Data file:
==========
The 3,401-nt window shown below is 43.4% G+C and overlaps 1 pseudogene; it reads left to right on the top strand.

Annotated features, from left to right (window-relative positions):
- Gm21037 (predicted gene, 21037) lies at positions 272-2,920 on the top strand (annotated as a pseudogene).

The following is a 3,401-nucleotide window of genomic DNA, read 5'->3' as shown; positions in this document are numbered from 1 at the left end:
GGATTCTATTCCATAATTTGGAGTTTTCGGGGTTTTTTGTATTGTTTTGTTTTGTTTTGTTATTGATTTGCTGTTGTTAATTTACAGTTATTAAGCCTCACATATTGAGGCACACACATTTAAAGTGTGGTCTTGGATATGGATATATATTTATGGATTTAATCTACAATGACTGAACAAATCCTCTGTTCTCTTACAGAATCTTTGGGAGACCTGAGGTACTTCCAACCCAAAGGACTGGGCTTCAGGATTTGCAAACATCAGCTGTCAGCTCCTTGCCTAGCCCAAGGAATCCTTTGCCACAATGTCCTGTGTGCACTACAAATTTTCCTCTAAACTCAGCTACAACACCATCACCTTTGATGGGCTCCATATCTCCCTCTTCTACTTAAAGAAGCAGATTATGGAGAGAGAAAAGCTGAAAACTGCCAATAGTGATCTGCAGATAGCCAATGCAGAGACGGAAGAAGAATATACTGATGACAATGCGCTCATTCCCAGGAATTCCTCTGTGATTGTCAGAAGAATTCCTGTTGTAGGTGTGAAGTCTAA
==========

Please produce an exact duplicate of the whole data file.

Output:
The 3,401-nt window shown below is 43.4% G+C and overlaps 1 pseudogene; it reads left to right on the top strand.

Annotated features, from left to right (window-relative positions):
- Gm21037 (predicted gene, 21037) lies at positions 272-2,920 on the top strand (annotated as a pseudogene).

The following is a 3,401-nucleotide window of genomic DNA, read 5'->3' as shown; positions in this document are numbered from 1 at the left end:
GGATTCTATTCCATAATTTGGAGTTTTCGGGGTTTTTTGTATTGTTTTGTTTTGTTTTGTTATTGATTTGCTGTTGTTAATTTACAGTTATTAAGCCTCACATATTGAGGCACACACATTTAAAGTGTGGTCTTGGATATGGATATATATTTATGGATTTAATCTACAATGACTGAACAAATCCTCTGTTCTCTTACAGAATCTTTGGGAGACCTGAGGTACTTCCAACCCAAAGGACTGGGCTTCAGGATTTGCAAACATCAGCTGTCAGCTCCTTGCCTAGCCCAAGGAATCCTTTGCCACAATGTCCTGTGTGCACTACAAATTTTCCTCTAAACTCAGCTACAACACCATCACCTTTGATGGGCTCCATATCTCCCTCTTCTACTTAAAGAAGCAGATTATGGAGAGAGAAAAGCTGAAAACTGCCAATAGTGATCTGCAGATAGCCAATGCAGAGACGGAAGAAGAATATACTGATGACAATGCGCTCATTCCCAGGAATTCCTCTGTGATTGTCAGAAGAATTCCTGTTGTAGGTGTGAAGTCTAA